How can you surprise and delight your prospects? How can you go above and beyond? Here’s a great example from the Quick Guide to Inbound Marketing for B2B with New Relic, a software analytics company.

The company had a photo booth at an event and turned the photos of visitors — along with their answer to the phrase “Data helps me ___” — into virtual picture billboards it shared on social media. A great inbound strategy — customers hearing from customers.

But, the New Relic team didn’t stop there. They decided to surprise and delight. They turned the virtual billboards into tiny physical billboards that they then mailed to the customers. What do you think happened when they received those billboards in the mail?

They were surprised and delighted, so they shared that story with their peers on social media. Just like I’m sharing my minor brush with Super Bowl history with you.

“It’s really important to connect on that personal level, because no matter how big the companies that you’re selling to may be, they’re still people. And any time you can find a way to engage that’s a little unexpected and fun, that makes a huge difference,” said Baxter Denney, VP of Growth Marketing at New Relic.

You can follow Daniel Burstein, Senior Director of Editorial Content, MarketingSherpa, on Twitter @DanielBurstein.

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B2B External Communications: How IBM conveys the value of complex products, spotlights innovative employees and entrusts employees with social media

Inbound Marketing for B2B: 10 tips to attract and engage your audience in a helpful (not salesy way)

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10 Crucial Steps for Launching Your B2B Podcast Into the Wild

Hey, friend, have you heard the good news about podcasts? 

Given the most recent stats, it’s highly likely you have. Over half of all Americans over 12 years of age have listened to at least one. Podcasts have well and truly hit the mainstream. In other words, the gold rush is on for brands looking to connect with a highly-engaged, long-attention-span audience.

However, getting a podcast up and running isn’t as simple as publishing a blog. We recently published an entire B2B podcasting webinar to walk you through the entire process, from conception to publication. This post will zero in on the choices you need to make and the steps you need to take to release your podcast into the wild.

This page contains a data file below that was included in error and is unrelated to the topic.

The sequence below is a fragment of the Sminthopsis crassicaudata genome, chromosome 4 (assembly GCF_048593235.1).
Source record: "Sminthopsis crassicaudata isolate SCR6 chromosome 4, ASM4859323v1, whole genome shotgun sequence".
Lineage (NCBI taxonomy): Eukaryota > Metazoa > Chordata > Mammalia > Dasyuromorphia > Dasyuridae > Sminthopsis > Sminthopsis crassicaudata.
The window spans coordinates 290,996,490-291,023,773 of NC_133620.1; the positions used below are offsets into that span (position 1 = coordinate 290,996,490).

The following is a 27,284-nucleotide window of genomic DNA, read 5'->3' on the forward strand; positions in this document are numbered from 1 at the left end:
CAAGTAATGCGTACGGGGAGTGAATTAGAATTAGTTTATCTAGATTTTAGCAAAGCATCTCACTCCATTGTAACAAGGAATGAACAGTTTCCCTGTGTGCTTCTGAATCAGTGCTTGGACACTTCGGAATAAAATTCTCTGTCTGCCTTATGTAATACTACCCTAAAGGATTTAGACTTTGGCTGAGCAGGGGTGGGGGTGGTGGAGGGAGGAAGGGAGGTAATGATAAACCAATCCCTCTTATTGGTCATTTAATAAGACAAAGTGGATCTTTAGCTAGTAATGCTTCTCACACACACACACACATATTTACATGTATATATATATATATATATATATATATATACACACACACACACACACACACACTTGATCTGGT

B2B Podcasting Launch Checklist: 10 Steps

Sure, you could just upload your audio to your web server, add an RSS feed, and call it good. But if you want people to actually find and listen to your podcast, there are a few extra steps you should take. This checklist will help your podcast find an audience and start building a subscriber base.

via GIPHY

#1: Choose Your Hosting Platform

A podcast syndication platform makes it easy to publish your podcast and get listed in directories. Think of it like WordPress is for your blog — it hosts the files, makes them look pretty, and makes it so people can find them.

Most platforms will also give you embed codes for embedding episodes in blog posts or on a landing page. You’ll also get stats on how many people are downloading episodes, and on what program they’re listening.

We prefer Libsyn as our hosting platform. Podbean, buzzsprout, and Blubrry are also solid options. They all have a free tier of hosting, but you’ll want to pay a few bucks a month for bandwidth and analytics.

#2: Upload Your First Three Episodes

Podcasting is all about establishing a regular cadence (more on that later). But for launch, you’ll want to have at least three episodes ready to go. There are a few reasons for publishing multiple episodes for your debut:

  1. One episode may not be enough to convince people to subscribe. 
  2. Multiple episodes show you’re committed to keeping the content coming.
  3. Most importantly, Apple podcasts requires at least three episodes to qualify for their “New and Noteworthy” section. 

So before you publish, have at least three episodes completed, and be ready to follow up with more at your promised publishing cadence.

#3:  Register with Podcast Directories

Podcasts are peculiar in terms of content delivery. Your hosting platform makes the files available, but most people will listen to your podcast on their chosen podcast app. Each app maintains its own directory — think of it as a search engine for podcasts. 

Your podcast needs to be listed in their directory, or people won’t be able to find you. I recommend registering with at least these six:

  1. Apple Podcasts
  2. Google Podcasts
  3. Stitcher
  4. Podbean
  5. Spotify
  6. TuneIn

Each of these sites will ask for the RSS feed of your podcast, which your hosting platform will generate for you.